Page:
Tokyo

Hotels in Tokyo

Bold, stylish, sleek—hotels in Tokyo are world-class. At the forefront are the likes of the Park Hyatt (of Lost in Translation fame), the Peninsula, and the Mandarin Oriental. All of this swank comes at a price, but may be well worth it for the outstanding amenities.
One of the best hotels in Tokyo is the Peninsula, which has hi-tech details and a prime location across from the Imperial Palace.
For those travelling with family, the National Children's Castle Hotel is a reliable option. This Tokyo hotel is connected to the National Children's Castle, a huge where kids can play.
For a more residential feel, try the Homeikan. Close to the campus of the University of Tokyo, this property is a traditional ryokan dating back to the Meiji era. This is a great place to feel for how things used to be in Japan. Finally, the Tokyo Station Hotel is peaceful despite the fact that the bullet train railway is right above.

Formerly Four Seasons Hotel Tokyo at Chinzan-so

On 17 acres of Japanese gardens in downtown Tokyo, with some of the city’s largest guest rooms.

Legendary 119-year-old hotel with excellent business facilities (including one of Japan's largest executive service centers) in a prime location near the Imperial Palace, Ginza, and Hibiya Park.

This 387-room midtown hotel is part of the lively Roppongi Hills complex (often dubbed a "city within a city"), crammed with hundreds of luxury boutiques, cafes, and a multiplex theater, open through the night on weekends.

Located on floors 28—37 of the Tokyo Shiodome Building, this Conrad hotel is known for its minimalist style and expansive views.

Just outside the busy Shinjuku Station, the Keio Plaza Hotel is about as centrally located as you can get in Tokyo. The huge marble lobby lit by oversize chandeliers sets the tone: this hotel is big and grand, somewhat traditional, catering primarily to the international business traveler.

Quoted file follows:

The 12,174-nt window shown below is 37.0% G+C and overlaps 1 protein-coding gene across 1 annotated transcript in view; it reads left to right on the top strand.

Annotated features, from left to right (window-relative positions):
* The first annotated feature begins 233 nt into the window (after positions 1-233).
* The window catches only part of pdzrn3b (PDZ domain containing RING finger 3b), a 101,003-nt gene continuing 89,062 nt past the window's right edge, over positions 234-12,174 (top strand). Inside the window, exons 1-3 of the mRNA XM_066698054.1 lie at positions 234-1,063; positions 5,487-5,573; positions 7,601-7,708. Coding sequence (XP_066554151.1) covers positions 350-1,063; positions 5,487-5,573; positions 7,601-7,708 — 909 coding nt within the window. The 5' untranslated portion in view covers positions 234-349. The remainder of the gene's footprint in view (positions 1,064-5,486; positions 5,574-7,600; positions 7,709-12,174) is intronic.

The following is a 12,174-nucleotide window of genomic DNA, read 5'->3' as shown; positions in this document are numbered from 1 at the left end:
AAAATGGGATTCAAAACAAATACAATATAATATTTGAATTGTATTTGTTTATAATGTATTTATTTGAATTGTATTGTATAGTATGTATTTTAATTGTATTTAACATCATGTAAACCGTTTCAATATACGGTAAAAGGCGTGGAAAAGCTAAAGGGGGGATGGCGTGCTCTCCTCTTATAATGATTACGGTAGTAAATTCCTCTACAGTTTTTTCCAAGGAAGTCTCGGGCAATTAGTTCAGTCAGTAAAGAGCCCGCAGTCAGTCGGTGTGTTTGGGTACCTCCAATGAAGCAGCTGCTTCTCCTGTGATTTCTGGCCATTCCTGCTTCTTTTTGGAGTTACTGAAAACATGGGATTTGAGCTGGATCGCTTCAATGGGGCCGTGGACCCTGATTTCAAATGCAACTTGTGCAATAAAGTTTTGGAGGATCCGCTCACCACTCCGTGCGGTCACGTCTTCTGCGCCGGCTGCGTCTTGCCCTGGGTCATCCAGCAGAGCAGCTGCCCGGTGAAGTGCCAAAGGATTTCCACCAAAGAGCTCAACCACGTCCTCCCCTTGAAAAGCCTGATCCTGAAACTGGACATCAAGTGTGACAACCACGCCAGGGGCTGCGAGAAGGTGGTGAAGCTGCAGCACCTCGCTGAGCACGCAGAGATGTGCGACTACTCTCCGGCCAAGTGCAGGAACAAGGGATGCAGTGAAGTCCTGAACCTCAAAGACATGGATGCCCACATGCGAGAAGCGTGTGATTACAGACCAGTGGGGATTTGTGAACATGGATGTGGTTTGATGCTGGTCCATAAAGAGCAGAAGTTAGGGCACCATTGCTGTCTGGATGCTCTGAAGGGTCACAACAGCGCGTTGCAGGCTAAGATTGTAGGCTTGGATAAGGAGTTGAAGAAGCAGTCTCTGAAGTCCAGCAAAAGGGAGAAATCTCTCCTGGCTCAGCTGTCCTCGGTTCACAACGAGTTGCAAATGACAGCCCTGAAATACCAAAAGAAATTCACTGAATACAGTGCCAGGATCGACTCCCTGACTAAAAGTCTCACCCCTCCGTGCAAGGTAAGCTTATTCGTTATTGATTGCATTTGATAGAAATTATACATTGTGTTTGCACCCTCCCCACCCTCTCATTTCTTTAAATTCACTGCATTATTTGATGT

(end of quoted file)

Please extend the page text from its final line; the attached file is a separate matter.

Despite its massive size, the Prince Park Tower Tokyo still manages to be is a quiet refuge in Tokyo’s Minato district.

Years after its starring role in the hit indie film Lost in Translation, the Park Hyatt Tokyo—housed in the upper floors of a handsome steel Kenzo Tange tower near Yoyogi Park in Shinjuku—continues to draw moviegoers and discerning travelers alike.

With a prime location on a corner facing the Imperial Palace and Hibiya Park, and within walking distance of Ginza and the newly named “Golden Triangle” (Hibiya, Marunouchi, and Yurakucho), The Peninsula Tokyo wowed travelers when it opened September 2007, book-ending the city’s hotel boom.

The tagline of this refined luxury hotel near Ginza—“fifty-seven rooms fifty-seven steps from Tokyo Station”—is spot-on (hotel porters will even meet hotel guests on the Narita Express platform).

Overlooking one of Tokyo's most famous shrines, the Asakusa View is a classic downtown Tokyo hotel, complete with an impressive marble lobby and crystal chandeliers. Guest rooms have a vintage feel, with wallpaper and furnishings reminiscent of the 80s or 90s, but many are spacious.

At the 202-room Shangri-La, occupying 13 floors of the Marunouchi Trust Tower Main, Chinese touches (gold-lacquered panels; silk embroidery) offset a more modern aesthetic (blond wood; statement chandeliers).

Located on the 20th through 35th floors of the Southern Tower building just above Shinjuku station, the Hotel Century Southern Tower is known for its offering of views in every direction. The lobby is sparsely furnished with dark wood floors and a minimalist (but comfortable) feel.

The Ritz-Carlton's first hotel in Tokyo commandeers the top nine floors of the city's tallest structure, Tokyo Midtown Galleria—and its close proximity to the bustling Roppongi district gives it instant cachet.

Understated Japanese style, with expert service and an art museum spotlighting more than 2,000 Buddhist works.